Every month millions of women around the world face the physical and emotional challenges of menstruation. Despite being a regular biological process occurring in about half of the world’s population, menstruation continues to be stigmatized and hushed about in everyday conversations.
For years, women have globally struggled to manage work-related expectations and their menstrual cycles, often suffering in silence in the absence of any support or understanding from employers. However, in the testament of hope, in February 2023, Spain became the first country in the European Union to provide paid menstrual leave of three to five days every month to its female workforce.
Albeit the newest, Spain is not the first country to pass a law regarding menstrual leave policy around the world. Japan, Taiwan, Indonesia, South Korea, and Zambia also have policies that incorporate the physical and emotional needs of menstruating females in their respective countries. The recent development in Spain has sparked a frenzy of conversations around paid menstrual leave, with many questioning the very need for such policies.
To help you understand the issue in detail, let’s explore the idea of paid menstrual leave and its transformative impact on the female workforce.
What do paid menstrual leaves mean?
Millions of people worldwide are expected to navigate the pain, discomfort, and emotional distress of periods along with their workplace productivity and everyday tasks. To combat this situation, many people advocate paid menstrual leave of 2-3 days to alleviate this discomfort. Menstrual leaves are a specific paid time off for people with painful periods to rest and recuperate. These leaves are given in addition to the regular sick leaves provided to other employees.
While paid menstrual leave policies worldwide are specifically directed toward women, it is essential to extend this discourse toward gender inclusivity and incorporate the needs of non-binary menstruating individuals as well.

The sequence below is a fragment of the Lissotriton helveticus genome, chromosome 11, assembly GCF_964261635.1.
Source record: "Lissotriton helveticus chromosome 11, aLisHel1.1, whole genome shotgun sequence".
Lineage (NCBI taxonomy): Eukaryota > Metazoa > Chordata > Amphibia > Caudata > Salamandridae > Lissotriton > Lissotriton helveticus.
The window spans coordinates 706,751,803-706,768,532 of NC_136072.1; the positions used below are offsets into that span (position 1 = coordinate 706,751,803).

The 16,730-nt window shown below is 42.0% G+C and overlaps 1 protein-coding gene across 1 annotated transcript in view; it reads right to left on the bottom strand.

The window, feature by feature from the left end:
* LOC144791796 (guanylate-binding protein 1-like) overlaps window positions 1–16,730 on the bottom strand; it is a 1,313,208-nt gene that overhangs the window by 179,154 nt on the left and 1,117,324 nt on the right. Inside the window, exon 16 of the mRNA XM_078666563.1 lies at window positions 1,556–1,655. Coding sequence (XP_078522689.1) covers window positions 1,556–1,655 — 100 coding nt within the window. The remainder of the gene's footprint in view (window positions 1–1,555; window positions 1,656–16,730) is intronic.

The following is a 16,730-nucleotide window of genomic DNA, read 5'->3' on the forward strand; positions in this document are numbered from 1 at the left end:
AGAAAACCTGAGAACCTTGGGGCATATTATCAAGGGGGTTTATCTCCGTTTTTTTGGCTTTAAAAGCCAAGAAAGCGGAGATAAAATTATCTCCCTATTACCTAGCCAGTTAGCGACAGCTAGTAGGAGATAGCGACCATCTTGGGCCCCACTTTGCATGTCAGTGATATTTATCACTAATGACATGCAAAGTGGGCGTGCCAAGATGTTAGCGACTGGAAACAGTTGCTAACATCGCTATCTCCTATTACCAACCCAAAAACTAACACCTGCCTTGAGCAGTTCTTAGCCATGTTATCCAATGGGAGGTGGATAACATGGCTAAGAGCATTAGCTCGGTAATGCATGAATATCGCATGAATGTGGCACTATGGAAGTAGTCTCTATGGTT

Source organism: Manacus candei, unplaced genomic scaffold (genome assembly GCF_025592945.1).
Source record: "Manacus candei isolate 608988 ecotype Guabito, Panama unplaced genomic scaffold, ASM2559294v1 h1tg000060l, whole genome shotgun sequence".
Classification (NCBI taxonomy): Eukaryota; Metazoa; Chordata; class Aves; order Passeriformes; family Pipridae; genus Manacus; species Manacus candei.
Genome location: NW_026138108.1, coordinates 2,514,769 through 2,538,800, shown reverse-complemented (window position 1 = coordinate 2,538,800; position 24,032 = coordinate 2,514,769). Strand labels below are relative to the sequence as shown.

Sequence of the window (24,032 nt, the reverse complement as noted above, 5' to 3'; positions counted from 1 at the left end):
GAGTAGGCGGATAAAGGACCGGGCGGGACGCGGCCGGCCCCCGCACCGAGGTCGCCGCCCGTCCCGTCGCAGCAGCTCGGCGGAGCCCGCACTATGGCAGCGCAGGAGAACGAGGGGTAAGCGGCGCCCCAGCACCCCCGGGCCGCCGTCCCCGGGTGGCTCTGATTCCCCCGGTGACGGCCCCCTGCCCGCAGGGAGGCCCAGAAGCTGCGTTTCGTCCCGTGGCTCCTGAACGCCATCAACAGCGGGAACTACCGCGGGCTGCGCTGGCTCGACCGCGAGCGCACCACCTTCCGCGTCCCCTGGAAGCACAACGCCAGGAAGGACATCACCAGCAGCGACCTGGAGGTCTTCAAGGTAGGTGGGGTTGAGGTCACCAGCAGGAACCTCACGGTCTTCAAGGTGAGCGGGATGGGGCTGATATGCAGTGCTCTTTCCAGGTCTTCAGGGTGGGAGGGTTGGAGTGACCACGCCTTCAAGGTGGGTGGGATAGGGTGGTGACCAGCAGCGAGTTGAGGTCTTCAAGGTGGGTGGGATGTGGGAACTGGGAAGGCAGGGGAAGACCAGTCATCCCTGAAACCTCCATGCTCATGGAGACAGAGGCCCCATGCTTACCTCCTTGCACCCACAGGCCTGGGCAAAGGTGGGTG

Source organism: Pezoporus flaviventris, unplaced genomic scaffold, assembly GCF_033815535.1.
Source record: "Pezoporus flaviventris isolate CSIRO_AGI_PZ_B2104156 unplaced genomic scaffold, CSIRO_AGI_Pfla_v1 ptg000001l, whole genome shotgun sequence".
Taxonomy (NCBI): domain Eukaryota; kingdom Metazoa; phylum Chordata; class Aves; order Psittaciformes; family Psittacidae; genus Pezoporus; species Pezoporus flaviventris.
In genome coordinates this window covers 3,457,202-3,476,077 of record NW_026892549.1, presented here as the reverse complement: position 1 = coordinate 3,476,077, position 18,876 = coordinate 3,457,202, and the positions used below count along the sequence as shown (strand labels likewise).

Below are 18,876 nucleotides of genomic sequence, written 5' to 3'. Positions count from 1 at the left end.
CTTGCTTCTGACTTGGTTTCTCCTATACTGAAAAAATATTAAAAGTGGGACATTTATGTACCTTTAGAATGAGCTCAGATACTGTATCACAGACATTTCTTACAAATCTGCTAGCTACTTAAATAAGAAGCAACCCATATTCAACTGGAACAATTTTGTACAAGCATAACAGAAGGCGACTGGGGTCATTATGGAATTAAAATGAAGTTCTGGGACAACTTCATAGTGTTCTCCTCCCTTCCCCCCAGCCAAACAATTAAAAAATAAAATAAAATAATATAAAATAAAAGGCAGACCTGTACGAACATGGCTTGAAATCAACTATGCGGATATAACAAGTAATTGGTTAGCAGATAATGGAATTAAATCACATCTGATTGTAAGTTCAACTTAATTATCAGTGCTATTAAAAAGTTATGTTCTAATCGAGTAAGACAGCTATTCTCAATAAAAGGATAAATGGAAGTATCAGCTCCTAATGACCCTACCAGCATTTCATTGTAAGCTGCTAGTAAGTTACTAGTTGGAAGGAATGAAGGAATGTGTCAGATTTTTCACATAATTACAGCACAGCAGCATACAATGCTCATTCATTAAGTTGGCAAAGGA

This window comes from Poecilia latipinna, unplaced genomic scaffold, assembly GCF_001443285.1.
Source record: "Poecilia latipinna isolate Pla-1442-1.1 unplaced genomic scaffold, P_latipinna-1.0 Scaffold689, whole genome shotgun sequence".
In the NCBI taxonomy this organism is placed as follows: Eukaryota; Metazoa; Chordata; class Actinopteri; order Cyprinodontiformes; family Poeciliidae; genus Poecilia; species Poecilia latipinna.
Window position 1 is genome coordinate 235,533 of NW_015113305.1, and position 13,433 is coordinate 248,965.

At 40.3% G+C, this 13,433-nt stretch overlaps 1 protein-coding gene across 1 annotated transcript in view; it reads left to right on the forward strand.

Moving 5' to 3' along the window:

Why do we need menstrual leave policies?
Menstruation is a tough and challenging time for most people. As per research by Mike Armour and team, 90 percent of women report regular period pains with little evidence of it reducing with age. In addition to physical pain, periods also cause emotional distress, fatigue, and other symptoms that affect the productivity of women at workplaces.
Therefore paid menstrual leave can have a significant positive impact on the lives of female workers. This includes:
1. Improved health and greater productivity
By allowing women to take the required time off and manage their health, these policies can significantly reduce the distress associated with menstruation, thereby improving employees’ overall health and productivity.
2. Inclusive workplace policies
With menstrual leave policies, employers can take a step forward in the direction of workplace equity and ensure to cater to the unique challenges that a major part of their workforce deals with. This, in turn, makes employees feel heard, seen, and represented, resulting in greater dedication toward work and also attracting promising new talent to the company.
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3. Address the stigma and shame.
The point of having paid menstrual leaves for menstruating people isn’t just about allowing or disallowing people relief to them. It is also about creating a culture where everyone acknowledges and accepts menstruation. On the larger perspective, this translates into access to menstruation products, awareness around the issue, and state-led menstrual policies in all spheres.
What are the risks associated with menstrual leave policies?
There are multiple challenges with creating and instituting menstrual leave policies for the workforce. This includes generational barriers, patriarchal norms, and an in-built culture of apathy among the workers.
Many people are worried about women misusing their menstrual leave policies. Others worry that such policies could be counterproductive, making women less likely to be hired by companies due to the additional economic costs of paid menstrual leaves.
While there might be challenges and negative beliefs regarding menstrual leave policies, it is important to understand that the positives far outweigh the negatives. While paid menstrual leave is not the final glass ceiling that needs to be shattered in order to create inclusive workplaces, it is undoubtedly an important one.
Spain’s paid menstrual leave decision is the right step ahead for recognizing and addressing the needs of working women. This can prove to be a starting point for many more important conversations regarding policies around women’s health and representation in other sectors.
Apart from menstrual policies, there is much more we can do to protect women’s mental and physical well-being in workplaces. To read more about these steps, click here.
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